In the last couple of weeks I’ve been fascinated by the amount of thermal expansion demonstrated by the chimney flue in our new house. Like many New Zealand houses, there is a log-burner located in the living area. The flue basically consists of a vertical column of large (steel?) cylinders slotted into each other, going from the burner straight upwards through the ceiling and into the chimney on the roof. We have a two-storey house now, so the flue is pretty tall, and you can see it all the way up.
When cold, the lower section (cylinder) is wobbly. You can slide it up and down a bit – up until it is snug into the cylinder above it, or down until it is snug into the burner below it. By a ‘bit’, I reckon nearly a centimetre. I can only assume that the whole stack of cylinders is well secured at the top (the second and subsequent ones are all screwed into each other), so the thing doesn’t all drop with gravity.
However, with the fire going, this lower section starts to fit snuggly at both top and bottom ends – and when its really hot, there is no play at all on the cylinder. (N.B. I haven’t actually tried holding the thing and moving it when it’s hot – in case you are worried – but I can see it is fitting very snuggly). I can watch and see it happen. It gets longer. Quite fascinating.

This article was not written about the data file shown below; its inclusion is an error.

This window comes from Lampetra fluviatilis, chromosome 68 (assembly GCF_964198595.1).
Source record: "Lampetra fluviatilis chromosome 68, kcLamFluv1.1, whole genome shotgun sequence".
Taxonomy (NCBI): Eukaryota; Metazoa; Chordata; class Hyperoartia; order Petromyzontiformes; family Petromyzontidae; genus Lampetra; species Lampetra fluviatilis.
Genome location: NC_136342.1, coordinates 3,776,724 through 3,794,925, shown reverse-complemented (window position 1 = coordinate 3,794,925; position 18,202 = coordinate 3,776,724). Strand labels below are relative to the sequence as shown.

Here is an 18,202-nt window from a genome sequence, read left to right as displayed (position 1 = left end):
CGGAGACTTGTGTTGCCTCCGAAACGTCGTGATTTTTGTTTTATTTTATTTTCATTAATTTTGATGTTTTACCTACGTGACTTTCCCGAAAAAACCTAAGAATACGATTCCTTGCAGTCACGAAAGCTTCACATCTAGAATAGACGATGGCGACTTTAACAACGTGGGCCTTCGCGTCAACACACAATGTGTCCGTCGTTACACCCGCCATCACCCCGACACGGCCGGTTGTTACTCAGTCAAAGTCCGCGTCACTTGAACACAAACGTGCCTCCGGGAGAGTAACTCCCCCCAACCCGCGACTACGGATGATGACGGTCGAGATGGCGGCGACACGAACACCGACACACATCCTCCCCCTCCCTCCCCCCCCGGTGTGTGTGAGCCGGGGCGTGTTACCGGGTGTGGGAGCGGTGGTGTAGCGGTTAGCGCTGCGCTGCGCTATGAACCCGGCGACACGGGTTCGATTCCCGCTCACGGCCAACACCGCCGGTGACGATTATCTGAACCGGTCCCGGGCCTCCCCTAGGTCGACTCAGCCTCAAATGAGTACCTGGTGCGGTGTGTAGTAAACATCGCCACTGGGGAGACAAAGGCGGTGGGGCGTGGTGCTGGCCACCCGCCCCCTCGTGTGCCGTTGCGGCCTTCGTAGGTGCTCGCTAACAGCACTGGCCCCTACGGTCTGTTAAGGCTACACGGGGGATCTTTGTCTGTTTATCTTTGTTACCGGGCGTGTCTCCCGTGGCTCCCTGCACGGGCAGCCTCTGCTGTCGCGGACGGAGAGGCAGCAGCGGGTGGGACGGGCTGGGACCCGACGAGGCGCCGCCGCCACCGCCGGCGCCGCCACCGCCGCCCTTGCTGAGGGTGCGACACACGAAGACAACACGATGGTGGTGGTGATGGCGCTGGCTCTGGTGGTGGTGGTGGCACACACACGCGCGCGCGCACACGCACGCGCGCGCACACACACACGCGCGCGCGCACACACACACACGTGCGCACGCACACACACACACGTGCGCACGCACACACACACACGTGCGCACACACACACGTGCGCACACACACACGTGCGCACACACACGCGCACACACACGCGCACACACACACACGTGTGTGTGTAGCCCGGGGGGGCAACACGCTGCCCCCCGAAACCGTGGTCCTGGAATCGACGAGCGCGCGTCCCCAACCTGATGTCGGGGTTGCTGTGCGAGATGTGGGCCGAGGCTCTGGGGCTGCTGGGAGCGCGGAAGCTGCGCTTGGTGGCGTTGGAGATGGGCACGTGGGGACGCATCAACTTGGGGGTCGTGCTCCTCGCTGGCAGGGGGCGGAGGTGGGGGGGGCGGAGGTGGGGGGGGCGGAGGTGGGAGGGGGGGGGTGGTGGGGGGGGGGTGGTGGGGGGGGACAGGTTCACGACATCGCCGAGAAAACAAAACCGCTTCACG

Really, there’s nothing terribly surprising about it, but you don’t usually ‘see’ thermal expansion happen before your eyes. (The effects perhaps are more clearly seen – e.g. buckling of rails, cracking of concrete, etc.) Stainless steel has a thermal expansion coefficient of about 2 times 10 to the power minus five per degree C. That means a length of 1 metre will expand by 0.02 millimetres for every degree raised. Raising the temperature by 50 degrees C will lengthen it by a millimetre. I’m not sure exactly what temperature the exhaust gas gets to – but Wikipedia says 600 degrees C for the combustion of wood inside a properly designed burner is possible – and the bright orange glow from blackbody radiation says that it’s pretty warm in there. So a one metre length would stretch by about 12 millimetres, which I reckon is reasonably consistent with what I see. (The flue itself will be rather lower temperature, though).
Overall, it’s a nice little demonstration of some physics. And it keeps the house warm.